I'll admit when I heard Tyne was cast in the role, I was sceptical. I thought she was a bit too old, but I have been proven wrong. I've seen Daly onstage before, in one of her final performances in Gypsy on Broadway, a role which won her a Tony (she also has numerous Emmys for her television work). I enjoyed her Mama Rose, but I admire her Maria Callas even more. Truth be told, I have found her small screen work to be a little, well, calculated. Never bad, just...well...unspontaneous. She won four Emmys, back to back, for her work in Cagney and Lacey, and I always thought her costar Sharon Gless to be much more effortless in her choices. (Gless finally won for her work, too).
Anyway, whatever problems I have had with Daly's film work have not translated to her stage work, where her sparkling extravagance has always served the character.
I'm not sure why, but I was more invested in the students who appear onstage with Callas in this production of Master Class, as opposed to the original Broadway production, when I didn't give two hoots about them.
And I really enjoyed the fact that my buddy Clinton Brandhagen, who is playing the walk-on part of the stagehand, garnered so many laughs from his few moments on stage (his Shear Madness experience may be helping a bit there).
Playwright Terrence McNally is having a good week in DC, but in NY and in Texas, not so much. His 1991 play, Lips Together, Teeth Apart, was to have a major Broadway revival this month, courtesy of Roundabout Theatre. After two weeks of rehearsal, star Megan Mullally (above) quit the show, citing creative differences with the director, and the production collapsed. This must be very frustrating for McNally, as this would actually have been the show's Broadway debut; its original run was Off-Broadway at Manhattan Theatre Club.
It's doubtful McNally was going to garner much press for the classroom production of Corpus Christi which had been scheduled to be performed in Texas last week. That is, until now. This is McNally's most controversial play, a modern retelling of the gospel, with Jesus and his disciples portrayed as gay men, and it's ignited fundamentalist bigotry all over the planet in years past (I wrote a bit about this play on the 10th anniversary of Matthew Shepherd's death). In this instance, a young college student at Tarleton State University in Stephenville, TX, was using the play for a class directing project. There were no school funds used for the production, and the presentation was not open to the public (in fact, it was scheduled at 8 AM on a Saturday to avoid confrontation). A local radio host, who also happens to be the pastor of a local church so you know how interested he is in freedom of speech, took issue with the student's right to explore new ideas in the privacy of the classroom. Though this upstanding reverend never saw nor read Corpus Christi, he was sure it blasphemed his own personal beliefs, so he swung into action. Initially, the college's administration backed the student, declaring the presentation, quite rightly, "a class project not intended for the public anymore than a student’s math assignment.” The student in question identifies himself as a gay man who is also a Christian, and chose the piece "to bring people together," and to promote the acceptance of gay Christians. But this church leader, David Harris of the Hillcrest Church of Christ, was more interested in censorship than tolerance, and he whipped up a public frenzy which even included the state's lieutenant governor. The college capitulated, and the student's directing project was cancelled.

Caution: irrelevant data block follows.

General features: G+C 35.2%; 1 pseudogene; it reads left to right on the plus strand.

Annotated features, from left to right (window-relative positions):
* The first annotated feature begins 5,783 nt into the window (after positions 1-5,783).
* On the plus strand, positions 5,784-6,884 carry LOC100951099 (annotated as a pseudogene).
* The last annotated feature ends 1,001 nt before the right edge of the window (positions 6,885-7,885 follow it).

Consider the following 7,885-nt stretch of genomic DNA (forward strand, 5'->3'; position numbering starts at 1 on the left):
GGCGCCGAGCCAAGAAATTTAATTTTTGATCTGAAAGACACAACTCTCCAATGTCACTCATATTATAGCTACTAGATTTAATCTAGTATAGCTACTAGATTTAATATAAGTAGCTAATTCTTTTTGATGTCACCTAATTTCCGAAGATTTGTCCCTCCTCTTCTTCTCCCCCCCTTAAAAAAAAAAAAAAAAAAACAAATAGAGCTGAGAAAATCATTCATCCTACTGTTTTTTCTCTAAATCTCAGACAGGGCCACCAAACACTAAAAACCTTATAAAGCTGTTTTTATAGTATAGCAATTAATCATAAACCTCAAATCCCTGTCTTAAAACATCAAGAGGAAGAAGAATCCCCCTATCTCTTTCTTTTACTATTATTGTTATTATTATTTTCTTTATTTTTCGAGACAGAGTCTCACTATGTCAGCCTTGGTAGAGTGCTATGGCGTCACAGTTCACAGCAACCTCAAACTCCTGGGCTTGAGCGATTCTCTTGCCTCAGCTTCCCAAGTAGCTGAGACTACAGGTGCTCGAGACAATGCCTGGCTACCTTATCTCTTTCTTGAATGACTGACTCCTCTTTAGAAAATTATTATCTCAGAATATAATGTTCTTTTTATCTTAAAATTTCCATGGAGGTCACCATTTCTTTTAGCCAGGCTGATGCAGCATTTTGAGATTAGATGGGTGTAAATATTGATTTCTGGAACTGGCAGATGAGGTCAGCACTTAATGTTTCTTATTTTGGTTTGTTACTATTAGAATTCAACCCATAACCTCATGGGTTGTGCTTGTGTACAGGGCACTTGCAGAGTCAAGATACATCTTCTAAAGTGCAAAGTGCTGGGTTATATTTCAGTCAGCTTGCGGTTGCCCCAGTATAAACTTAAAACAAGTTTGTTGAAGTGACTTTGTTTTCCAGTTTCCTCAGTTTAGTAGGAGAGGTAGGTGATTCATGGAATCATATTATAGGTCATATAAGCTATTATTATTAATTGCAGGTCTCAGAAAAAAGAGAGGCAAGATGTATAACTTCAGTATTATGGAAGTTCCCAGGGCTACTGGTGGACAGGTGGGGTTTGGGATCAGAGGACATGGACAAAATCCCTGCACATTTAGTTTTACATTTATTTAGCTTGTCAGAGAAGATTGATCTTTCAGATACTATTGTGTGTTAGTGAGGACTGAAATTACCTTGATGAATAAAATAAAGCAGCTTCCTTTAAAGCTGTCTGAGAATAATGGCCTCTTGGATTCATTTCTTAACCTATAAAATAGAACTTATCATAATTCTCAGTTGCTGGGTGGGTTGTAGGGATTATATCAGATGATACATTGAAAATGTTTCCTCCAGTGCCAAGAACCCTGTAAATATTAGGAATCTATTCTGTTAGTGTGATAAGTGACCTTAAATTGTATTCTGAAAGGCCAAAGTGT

Got that? This mouthy Christian bigot personally disagreed with McNally's play, and caused a college (you know, a seat of higher learning, which teaches tolerance and freedom to explore new ideas) to disallow a student's homework.
Happy Easter, everybody! Jesus would be so proud.